Colorado Springs voters approve proposed wildfire fund

03 November 2021

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USA – Colorado Springs voters approved a measure Tuesday that will allow the city to retain up to $20 million in taxes to mitigate wildfire risk in and around town.

The question was passing by about 58% to 42% in early returns, meaning that plans to invest the money will go forward.

The city plans to invest the money collected in excess of the Taxpayer’s Bill of Rights cap and use the interest on wildfire mitigation projects, such as thinning vegetation in city open spaces near homes. The city would also be allowed to use up to 5% of the principal in one year on the mitigation efforts.

Officials wanted to start the fund because wildfire is one of the greatest risks facing El Paso County, and it has proved to be devastating in the past. In 2012, the Waldo Canyon fire burned about 18,000 acres and 347 homes. The following year, the Black Forest fire burned 14,280 acres and 489 homes.

Opponents to the measure argued that the city should prioritize wildfire mitigation from among its other funding sources.

Officials want to put more funding toward mitigation efforts because its proved successful in stopping smaller fires from taking out neighborhoods. For example, Bear Creek Regional Park was well mitigated before a fire broke out on the property in 2019 and helped firefighters stop the fire feet from residents’ homes.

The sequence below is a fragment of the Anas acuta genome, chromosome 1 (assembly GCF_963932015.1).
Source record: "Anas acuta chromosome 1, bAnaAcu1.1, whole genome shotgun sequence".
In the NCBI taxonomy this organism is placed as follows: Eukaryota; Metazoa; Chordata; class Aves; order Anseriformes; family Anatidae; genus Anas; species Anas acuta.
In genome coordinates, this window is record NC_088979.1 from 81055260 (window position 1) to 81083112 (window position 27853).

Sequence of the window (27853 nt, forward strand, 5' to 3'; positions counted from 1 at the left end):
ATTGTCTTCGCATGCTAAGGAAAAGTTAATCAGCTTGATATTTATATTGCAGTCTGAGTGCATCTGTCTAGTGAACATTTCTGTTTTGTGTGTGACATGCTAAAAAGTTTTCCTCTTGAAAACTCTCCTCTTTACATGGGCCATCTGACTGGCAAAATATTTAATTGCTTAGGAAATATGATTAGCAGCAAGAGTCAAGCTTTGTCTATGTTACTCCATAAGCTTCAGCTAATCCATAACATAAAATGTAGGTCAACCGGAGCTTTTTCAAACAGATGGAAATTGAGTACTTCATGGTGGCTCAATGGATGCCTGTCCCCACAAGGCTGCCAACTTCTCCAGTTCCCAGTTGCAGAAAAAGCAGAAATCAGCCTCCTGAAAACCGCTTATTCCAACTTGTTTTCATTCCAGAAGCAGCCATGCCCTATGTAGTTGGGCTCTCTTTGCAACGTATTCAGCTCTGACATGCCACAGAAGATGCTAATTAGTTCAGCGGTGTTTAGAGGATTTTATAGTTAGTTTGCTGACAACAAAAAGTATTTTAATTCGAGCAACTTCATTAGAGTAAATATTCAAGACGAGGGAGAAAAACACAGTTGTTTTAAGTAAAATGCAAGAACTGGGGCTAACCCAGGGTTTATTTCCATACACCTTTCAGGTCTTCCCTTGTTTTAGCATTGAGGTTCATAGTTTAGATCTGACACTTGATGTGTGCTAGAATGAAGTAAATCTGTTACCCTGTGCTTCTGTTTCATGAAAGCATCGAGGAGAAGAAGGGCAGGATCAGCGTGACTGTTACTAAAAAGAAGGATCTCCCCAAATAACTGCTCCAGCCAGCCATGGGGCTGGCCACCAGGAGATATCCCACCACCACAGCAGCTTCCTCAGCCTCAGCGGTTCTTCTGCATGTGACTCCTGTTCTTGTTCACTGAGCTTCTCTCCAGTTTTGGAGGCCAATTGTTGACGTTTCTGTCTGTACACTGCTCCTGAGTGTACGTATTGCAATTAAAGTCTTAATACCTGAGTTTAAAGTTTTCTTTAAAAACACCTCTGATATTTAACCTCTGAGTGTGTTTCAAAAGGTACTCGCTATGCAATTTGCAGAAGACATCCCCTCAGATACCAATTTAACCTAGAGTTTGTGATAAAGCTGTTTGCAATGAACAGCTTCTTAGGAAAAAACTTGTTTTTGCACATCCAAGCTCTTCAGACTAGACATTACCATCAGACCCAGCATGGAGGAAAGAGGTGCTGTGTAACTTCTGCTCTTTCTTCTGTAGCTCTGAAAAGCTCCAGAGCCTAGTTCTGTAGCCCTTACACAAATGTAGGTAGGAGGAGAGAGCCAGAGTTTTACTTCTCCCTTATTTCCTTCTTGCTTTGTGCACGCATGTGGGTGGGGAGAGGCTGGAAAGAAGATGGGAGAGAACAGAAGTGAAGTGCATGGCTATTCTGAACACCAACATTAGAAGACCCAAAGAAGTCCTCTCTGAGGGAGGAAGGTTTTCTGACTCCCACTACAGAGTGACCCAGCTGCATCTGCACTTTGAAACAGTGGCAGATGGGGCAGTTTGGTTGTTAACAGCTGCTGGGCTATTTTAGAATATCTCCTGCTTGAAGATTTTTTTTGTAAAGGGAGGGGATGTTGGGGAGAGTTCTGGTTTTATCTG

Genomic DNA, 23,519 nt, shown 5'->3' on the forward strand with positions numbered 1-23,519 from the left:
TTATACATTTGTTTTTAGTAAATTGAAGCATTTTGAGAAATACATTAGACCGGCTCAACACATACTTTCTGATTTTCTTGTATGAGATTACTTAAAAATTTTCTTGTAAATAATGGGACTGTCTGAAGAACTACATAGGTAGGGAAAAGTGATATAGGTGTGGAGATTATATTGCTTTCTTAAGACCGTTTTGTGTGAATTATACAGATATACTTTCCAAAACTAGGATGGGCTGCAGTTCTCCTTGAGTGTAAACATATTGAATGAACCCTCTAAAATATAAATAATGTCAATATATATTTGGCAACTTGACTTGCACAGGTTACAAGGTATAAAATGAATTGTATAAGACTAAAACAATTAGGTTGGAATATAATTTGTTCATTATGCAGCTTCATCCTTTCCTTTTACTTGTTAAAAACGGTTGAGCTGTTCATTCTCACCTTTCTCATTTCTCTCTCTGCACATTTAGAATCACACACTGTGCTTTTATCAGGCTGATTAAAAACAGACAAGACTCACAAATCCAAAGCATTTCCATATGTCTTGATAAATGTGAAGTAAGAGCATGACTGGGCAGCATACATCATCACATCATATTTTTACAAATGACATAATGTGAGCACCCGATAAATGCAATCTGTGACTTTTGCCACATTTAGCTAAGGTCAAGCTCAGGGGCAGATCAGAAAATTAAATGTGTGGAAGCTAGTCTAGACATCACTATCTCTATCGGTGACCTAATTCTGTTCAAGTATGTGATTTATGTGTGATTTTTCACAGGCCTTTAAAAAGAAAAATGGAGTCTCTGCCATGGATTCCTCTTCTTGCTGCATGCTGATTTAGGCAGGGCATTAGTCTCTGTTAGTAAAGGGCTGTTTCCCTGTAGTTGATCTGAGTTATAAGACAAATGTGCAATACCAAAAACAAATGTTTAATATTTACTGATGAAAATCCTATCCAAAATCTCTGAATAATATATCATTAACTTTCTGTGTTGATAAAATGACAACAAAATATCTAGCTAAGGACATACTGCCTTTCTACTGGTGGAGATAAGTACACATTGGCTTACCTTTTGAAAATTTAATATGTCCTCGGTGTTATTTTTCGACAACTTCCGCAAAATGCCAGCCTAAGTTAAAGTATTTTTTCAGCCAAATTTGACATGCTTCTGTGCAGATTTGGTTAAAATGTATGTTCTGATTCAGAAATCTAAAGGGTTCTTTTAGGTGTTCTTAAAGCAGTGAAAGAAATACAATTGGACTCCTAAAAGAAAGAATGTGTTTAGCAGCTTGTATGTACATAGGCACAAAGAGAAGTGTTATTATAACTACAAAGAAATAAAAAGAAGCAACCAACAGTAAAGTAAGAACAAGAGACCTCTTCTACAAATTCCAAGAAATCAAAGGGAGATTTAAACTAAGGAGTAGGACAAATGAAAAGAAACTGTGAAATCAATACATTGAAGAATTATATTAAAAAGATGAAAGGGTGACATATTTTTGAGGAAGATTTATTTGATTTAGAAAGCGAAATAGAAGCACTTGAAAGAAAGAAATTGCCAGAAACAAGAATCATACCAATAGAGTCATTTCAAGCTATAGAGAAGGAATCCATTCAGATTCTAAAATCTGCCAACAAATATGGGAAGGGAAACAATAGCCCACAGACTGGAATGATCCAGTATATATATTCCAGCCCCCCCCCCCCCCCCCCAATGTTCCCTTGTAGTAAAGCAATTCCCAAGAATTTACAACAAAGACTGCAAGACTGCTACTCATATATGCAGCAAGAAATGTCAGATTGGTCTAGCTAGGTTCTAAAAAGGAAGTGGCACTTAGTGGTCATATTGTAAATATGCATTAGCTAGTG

Many additional acres of parkland and open space inside and outside city limits need similar work to focus on thinning dead and dense vegetation that can make a fire difficult to stop.

The Colorado Springs Fire Department coordinates wildfire mitigation and is almost solely reliant on grants for that work, Fire Marshal Brett Lacey said. The new fund could help the department plan more efficiently and provide a steady source of matching dollars to apply for more grant funding, he said.

The city did not have a specific plan for spending the money ahead of the vote. But did have a list of priority properties that need mitigation over the next five years. Some of those areas include Cheyenne Mountain State Park, Palmer Park, Austin Bluffs Open Space, the north slope of Pikes Peak and Garden of the Gods, the planning document said.

How much acreage the city could mitigate every year could vary based on the type of terrain, Lacey said. Contractors have charged between $1,400 an acre up to $5,000 an acre in areas with steep slopes.

Some areas at the highest risk of wildfire are southwest and south of the city near the Broadmoor neighborhood and further south along Colorado Highway 115 in unincorporated El Paso County, where the vegetation is thick and access to homes is along narrow dirt roads, Councilman Richard Skorman said previously. This funding could help make some of those areas safer.

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